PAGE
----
Greatly appreciate you accepting this as the answer to your question.
First, you are doing everything right so far, by taking advantage of the
matching plan provided by your company and saving money on the side. The
next step, putting that money to work for you, is the right thing to do
Although home ownership can appear to be quite daunting, if it is done
the correct way, it can provide multiple benefits, with a nice potential
return on investment not being the least of those benefits.
If not done the right way, then you are better off with more traditional
investments, such as a money market account, so let's cover the things that
need to be done to get it right. In your situation, a money market account
might be your best bet, but let's examine the whole home ownership option.
This Manhattan Mortgage article covers the basics of affordability.
"How Much Can You Qualify For - Self Test"
"A general rule is that you can purchase a house valued at twice your annual
income, but this does not take into account your debts, a large down payment,
or other factors which can add to or detract from the amount you can afford."
Before buying a house, one should do a cost (and savings) analysis. This
paper written by Margaret H. Smith, Ph.D., CFP and Gary Smith, Ph.D.
and titled "Is a House a Good Investment?" provides the tools to do
The above paper, and other sources, tend to point out the general need to be
prepared to be in a purchased house a minimum of three to seven years for it
to make financial sense.
You will need to shop around for the right house, in order to get one that
you can afford. If found, then you are looking at a 20% down payment, in
order to avoid having to carry mortgage insurance. There will also be the
need to pay closing fees, which can run 2% or more of the purchase price.
When it comes to the mortgage loan, obviously getting the best rate is one
of the goals, and a 30 year fixed rate is still the most traditional. But,
make sure any loan you get allows prepayment of not only the entire amount
of the loan, in the case of a refinance if there are lower rates, but also
of the principle of the loan.
You will want to pay down the principle with extra payments whenever you
are able to (make the payment separately and marked as being towards the
principle) so as to then reduce the life of the loan.
What are the benefits of going through all of this?
- You exchange pure debt (rent) for debt investment (house ownership)
- If properly done, a reasonable return on investment
- Once paid off, that much more money to start investing in other things
- Once paid off, the "ease of mind" of knowing you have a house
This last "benefit" might not seem like much, but it is actually one of
those "priceless" things that are a result of home ownership.
On the downside, there are the costs of upkeep, etc. to be kept in mind.
This SmartMoney.com article covers some scenarios as it pertains to return
"Is Your House Really a Good Investment?"
"Take [a] $250,000 house with 9.2% annual appreciation ? the highest rate
for a major metro area over the past 10 years. In that case, your equivalent
annualized return rate would be 11.2%"
San Diego is a problem.
The San Diego Housing Commission (SDHC) covers some pricing information.
"To afford a median-priced house ($550,000) today in San Diego, buyers need
an annual income of about $134,000, assuming a 10 percent down payment and a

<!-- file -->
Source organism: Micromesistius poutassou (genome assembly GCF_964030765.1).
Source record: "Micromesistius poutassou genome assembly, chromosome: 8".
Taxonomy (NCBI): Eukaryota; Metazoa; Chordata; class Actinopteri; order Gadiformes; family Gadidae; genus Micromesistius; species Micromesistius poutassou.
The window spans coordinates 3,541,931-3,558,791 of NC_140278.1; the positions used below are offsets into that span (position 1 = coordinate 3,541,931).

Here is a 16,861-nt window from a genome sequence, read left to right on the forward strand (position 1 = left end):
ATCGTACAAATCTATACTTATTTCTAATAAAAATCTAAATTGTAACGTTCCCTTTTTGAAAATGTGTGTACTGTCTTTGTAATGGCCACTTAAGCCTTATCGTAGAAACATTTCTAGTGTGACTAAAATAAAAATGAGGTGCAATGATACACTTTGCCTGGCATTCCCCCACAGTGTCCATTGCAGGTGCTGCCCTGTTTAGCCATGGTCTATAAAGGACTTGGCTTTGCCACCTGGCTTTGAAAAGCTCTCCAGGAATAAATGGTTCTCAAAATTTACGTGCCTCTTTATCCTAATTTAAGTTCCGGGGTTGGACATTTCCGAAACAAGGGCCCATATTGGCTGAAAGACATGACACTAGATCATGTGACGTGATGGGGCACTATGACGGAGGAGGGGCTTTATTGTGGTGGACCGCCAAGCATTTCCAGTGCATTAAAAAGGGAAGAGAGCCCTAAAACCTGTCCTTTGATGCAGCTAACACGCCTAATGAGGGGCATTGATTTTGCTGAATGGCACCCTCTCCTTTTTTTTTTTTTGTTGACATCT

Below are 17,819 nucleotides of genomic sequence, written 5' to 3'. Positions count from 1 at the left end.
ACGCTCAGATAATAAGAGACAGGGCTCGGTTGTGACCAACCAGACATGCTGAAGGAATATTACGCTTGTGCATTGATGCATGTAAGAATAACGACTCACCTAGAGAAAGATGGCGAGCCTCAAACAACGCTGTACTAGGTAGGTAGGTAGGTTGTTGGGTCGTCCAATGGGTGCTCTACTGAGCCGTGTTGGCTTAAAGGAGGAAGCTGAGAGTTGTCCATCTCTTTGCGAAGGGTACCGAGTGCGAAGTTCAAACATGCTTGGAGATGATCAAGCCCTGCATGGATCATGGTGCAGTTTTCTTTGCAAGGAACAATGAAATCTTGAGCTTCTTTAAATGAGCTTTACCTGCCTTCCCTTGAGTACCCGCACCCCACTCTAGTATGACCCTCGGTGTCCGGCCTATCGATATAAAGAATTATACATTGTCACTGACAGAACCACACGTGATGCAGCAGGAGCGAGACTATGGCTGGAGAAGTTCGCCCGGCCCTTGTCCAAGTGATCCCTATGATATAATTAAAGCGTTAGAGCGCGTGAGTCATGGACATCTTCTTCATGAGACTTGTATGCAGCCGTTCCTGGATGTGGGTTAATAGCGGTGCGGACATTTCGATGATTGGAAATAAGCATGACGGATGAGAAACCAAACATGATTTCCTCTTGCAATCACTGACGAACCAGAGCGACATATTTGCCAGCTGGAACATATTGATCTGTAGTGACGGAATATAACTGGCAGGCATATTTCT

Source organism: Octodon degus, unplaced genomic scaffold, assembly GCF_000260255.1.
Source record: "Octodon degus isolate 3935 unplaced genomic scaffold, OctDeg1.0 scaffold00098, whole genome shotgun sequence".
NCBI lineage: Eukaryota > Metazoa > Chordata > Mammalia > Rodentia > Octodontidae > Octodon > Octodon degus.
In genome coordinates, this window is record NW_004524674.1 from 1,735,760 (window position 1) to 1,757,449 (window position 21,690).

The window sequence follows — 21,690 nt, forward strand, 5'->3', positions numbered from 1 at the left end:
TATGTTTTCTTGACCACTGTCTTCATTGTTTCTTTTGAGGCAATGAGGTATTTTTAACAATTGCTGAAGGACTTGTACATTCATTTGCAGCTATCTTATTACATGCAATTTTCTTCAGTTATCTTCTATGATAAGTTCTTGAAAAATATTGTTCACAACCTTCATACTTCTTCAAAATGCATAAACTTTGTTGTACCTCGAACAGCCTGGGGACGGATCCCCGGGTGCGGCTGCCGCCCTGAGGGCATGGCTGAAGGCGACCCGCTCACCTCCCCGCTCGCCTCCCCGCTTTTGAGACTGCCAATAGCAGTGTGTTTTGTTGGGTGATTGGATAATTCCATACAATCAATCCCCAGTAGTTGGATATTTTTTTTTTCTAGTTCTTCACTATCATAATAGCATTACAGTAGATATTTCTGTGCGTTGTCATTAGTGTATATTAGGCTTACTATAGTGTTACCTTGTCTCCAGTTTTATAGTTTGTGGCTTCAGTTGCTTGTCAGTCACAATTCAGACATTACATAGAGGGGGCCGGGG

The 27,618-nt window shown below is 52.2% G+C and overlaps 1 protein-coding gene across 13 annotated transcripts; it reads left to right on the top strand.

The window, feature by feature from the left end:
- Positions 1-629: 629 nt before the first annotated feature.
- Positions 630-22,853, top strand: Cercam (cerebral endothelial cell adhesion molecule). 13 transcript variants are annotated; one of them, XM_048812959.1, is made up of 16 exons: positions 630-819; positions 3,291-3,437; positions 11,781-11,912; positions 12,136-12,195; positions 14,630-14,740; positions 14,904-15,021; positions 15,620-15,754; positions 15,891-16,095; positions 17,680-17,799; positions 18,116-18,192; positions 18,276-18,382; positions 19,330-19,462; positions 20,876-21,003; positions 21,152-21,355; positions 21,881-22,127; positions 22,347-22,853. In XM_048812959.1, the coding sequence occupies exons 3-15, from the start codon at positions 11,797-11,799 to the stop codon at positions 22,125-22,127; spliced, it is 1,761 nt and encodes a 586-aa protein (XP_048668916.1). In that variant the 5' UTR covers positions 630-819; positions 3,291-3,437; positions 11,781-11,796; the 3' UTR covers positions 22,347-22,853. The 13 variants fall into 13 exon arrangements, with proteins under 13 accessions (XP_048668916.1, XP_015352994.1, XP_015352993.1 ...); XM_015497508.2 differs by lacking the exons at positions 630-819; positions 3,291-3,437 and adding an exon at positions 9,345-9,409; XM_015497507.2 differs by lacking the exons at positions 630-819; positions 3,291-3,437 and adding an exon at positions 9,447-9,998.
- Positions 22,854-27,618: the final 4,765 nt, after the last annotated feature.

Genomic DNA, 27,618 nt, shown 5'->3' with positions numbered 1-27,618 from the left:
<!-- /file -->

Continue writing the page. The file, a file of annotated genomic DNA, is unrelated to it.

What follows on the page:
30-year fixed-rate financing at current interest rates."
The SDHC also provides first-time homebuyer loans and grants.
This Kiplinger's Personal Finance article discusses "Should You Buy or Rent?"
"Don't beat yourself up if you can't afford to jump into the sizzling real
estate market -- you might be surprised what a bargain tenancy has become.
Plus: Four places to house your cash while you wait for the right opportunity."
If you are considering the home ownership route as the best place for a
large percentage of your savings, then you might want to wait until you live
someplace other than San Diego. San Diego might be an opportunity just
waiting though, in that if you continue putting aside money for a down
payment, a house might be a deal before going into foreclosure.
At this time, it does not appear that any real estate purchase in San
Diego would be advisable, and buying a condominium might be even less
advisable. In a "bubble" situation, condominiums tend to suffer more
as the ramp up of prices before the "burst" attracts more investors
This article in The San Diego Union-Tribune by Dean Calbreath outlines
some of the pitfalls of housing conditions such as the one in San Diego.
"Housing slowdown, state woes are forecast"
"The widely followed UCLA Anderson Forecast said the economic outlook is
mediocre at best and that a deep drop in housing prices could prompt a
recession by the end of [this] year.
Thornberg said that when the housing boom ends, every sector of the
economy will feel the impact. He said he is especially concerned about
how tightly the state's job market has become intertwined with the
For now, there are some money market accounts that are paying a 4.55% rate.
Keep saving, save even more when you can, and keep it liquid so you can
act when the moment is right. Give living in San Diego at least a year
or two before making the step of home ownership.
If you need any clarification, please feel free to ask.
Search strategy: Personal experience.
Google search on: "San Diego" "real estate" forecast
Google search on: "affordable house" investment
Google search on: buying home OR house rent "annual income"
Google searches on variations of: home, house, real estate, investment(s)
Looking Forward, denco-ga - Google Answers Researcher